It's a fact that there are thousands of open-source frameworks for LLM right now, and the most prominent one is Langchain.
If you're reading this article right now, there's a pretty good chance you know about Langchain, and probably already had hands-on experience with it.
But for those who are still exploring: think of it as a starter kit, it gives you the basic tools and a sandbox to start creating something cool. But, and this is a big 'but', turning what you get from Langchain into something that can stand up to the demands of the real world – that's where the challenge lies.
Turning Langchain's foundation into something that doesn't just work, but works wonders in the real world, is a marathon, not a sprint. It's an exciting journey, no doubt, but one that needs more than just enthusiasm – it needs preparation, skill, and a whole lot of elbow grease.
By no means I'm bashing Langchain. I LOVE Langchain. Full disclaimer, Vext, the platform I'm building started from Langchain, and it was extremely beneficial since it got a lot of things figured out for us, but as we dive deeper, there are many challenges that we have to resolve in terms of technical stability and scalability.
Documentation Dilemmas: Langchain's Knowledge Gaps
From my experience, one of the key hurdles when working with Langchain, which can't be overstated, is the state of its documentation. Even with a robust and active community behind it, the platform falls short in providing documentation that's easy to navigate or thorough. For those who are venturing into the intricate world of LLM for the first time, this gap can be more than just a minor inconvenience; it can be a significant stumbling block.
If you're a startup or if you're tight on time and resources, commodity and agility are what matters. The teams in such environments are often running on tight schedules and have limited bandwidth to spare on deciphering cryptic documentation. They need resources that can help them move swiftly from concept to production, ensuring their journey with LLMs is smooth and efficient.
Addressing the Out-of-the-Box Limitations of Langchain
Here are some of the things to look out for if you're looking into implementing Langchain for your application. We've been there, done that, have the scar tissues, and survived to tell the tale.
Citations and Source Transparency: Where Did That Answer Come From?
Langchain allows quick prototyping and showcasing of AI capabilities, but it lacks built-in features for showing where responses come from. This is crucial when you need to explain the origin and logic behind an AI's response, especially in professional or critical settings.
This is also one of the reasons why we built Vext, to give users the ability to configure their LLM while having the visibility of what the sources the LLM is referring to (vs your imported data).
The Economy of Scale Challenge: Cost of DIY Solutions
Using Langchain means bearing the full cost of development, maintenance, and updates, a significant consideration against the backdrop of continuously evolving AI technologies and the economy of scale benefits offered by larger platforms like OpenAI's API.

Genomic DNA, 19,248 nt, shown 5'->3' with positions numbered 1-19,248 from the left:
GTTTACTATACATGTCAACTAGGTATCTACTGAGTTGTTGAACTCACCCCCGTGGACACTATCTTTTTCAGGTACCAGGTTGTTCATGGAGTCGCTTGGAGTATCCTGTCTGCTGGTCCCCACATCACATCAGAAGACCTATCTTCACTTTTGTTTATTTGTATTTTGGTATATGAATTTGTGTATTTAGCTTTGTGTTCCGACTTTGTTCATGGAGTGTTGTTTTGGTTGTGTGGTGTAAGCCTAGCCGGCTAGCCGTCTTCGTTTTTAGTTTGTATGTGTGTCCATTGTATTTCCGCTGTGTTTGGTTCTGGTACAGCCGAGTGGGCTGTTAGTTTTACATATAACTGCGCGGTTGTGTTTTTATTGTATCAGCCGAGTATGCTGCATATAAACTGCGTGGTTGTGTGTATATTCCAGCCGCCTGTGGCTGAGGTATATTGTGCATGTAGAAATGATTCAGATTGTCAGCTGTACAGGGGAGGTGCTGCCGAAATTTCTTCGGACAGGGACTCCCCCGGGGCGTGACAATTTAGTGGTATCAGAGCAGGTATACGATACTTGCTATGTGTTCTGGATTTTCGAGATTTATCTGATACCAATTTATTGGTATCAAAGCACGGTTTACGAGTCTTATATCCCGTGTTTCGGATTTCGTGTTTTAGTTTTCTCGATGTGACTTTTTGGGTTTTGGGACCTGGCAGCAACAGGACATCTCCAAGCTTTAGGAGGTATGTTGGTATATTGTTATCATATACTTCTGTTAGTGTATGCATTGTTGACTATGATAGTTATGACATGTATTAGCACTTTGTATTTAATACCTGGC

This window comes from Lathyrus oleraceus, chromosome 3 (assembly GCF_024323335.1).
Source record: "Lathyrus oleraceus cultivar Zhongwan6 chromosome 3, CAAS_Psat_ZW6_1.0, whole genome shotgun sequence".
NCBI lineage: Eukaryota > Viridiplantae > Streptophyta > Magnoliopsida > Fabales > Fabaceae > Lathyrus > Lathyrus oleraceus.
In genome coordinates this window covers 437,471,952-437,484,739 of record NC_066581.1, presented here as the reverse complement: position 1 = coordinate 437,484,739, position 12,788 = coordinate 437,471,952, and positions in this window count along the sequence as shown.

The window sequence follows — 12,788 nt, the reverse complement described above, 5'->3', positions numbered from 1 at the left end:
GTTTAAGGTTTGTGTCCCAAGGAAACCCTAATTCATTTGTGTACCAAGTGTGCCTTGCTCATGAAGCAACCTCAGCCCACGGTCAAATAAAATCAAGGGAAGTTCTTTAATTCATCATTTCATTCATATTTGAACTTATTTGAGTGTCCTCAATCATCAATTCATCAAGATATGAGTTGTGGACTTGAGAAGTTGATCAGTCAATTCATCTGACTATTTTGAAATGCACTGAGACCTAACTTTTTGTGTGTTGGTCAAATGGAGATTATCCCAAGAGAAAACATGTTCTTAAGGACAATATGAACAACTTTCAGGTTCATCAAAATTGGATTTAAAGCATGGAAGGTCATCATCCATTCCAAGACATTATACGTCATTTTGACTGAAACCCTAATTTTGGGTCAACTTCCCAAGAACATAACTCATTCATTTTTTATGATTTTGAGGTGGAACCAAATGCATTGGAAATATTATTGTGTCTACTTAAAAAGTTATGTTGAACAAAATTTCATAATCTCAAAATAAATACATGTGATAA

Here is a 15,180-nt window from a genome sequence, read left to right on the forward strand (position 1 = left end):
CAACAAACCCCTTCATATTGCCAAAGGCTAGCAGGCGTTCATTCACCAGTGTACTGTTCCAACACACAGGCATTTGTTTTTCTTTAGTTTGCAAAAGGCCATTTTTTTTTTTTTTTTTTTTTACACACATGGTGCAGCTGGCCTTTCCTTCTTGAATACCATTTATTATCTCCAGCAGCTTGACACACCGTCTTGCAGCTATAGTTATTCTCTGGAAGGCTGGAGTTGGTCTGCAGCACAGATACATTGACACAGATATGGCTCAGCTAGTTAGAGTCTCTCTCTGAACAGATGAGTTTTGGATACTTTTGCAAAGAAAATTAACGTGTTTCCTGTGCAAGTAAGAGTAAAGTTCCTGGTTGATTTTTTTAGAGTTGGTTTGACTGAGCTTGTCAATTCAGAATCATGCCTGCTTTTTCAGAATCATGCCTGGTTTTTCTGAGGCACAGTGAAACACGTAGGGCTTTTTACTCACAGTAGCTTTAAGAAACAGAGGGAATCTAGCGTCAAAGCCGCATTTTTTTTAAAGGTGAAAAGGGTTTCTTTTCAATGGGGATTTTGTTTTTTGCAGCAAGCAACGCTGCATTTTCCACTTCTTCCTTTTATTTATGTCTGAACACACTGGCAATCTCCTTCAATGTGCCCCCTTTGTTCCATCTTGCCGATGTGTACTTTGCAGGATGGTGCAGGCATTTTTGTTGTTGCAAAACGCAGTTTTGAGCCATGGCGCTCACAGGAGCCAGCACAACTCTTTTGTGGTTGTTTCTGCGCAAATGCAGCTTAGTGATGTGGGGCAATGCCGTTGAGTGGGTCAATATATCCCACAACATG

Down the road you will have to think about how to auto-scale, what resources are required to maintain optimal experiences, etc.
Deployment Challenges: Taking Langchain to the Cloud
One of the primary hurdles is ensuring that the deployment aligns seamlessly with cloud infrastructure, which often requires a deep understanding of cloud services and their limitations. This is particularly tricky when dealing with Langchain, as it might demand specific configurations and resources to function optimally.
Additionally, the integration of Langchain with other cloud-based services and APIs can introduce compatibility issues, requiring meticulous coordination and testing to ensure that all components work harmoniously together. This integration is vital for achieving a smooth, efficient system that can handle real-world demands.
This is also one of the reasons why we started Vext, just offering a SaaS that figures out everything for users, not having to worry about cloud environment, deployment, and maintenance is a huge relief on top of millions of other tasks we developers have to worry about.
Langchain serves as a great starting point and is highly valuable as a learning resource, but it's important to recognize that it's not tailored for deploying real-world applications into production.
The situation is akin to the difference between a hobbyist assembling a server from parts purchased at a store like Best Buy and a professional IT setup. While it can be enjoyable and educational to piece together your own Retrieval Augmented Generation (RAG) pipeline, this approach is not ideal for serious, production-level applications.
But we're hoping and contribute to the community, hoping it can truly become a production-ready, stable, and scalable framework for sophisticated LLM applications.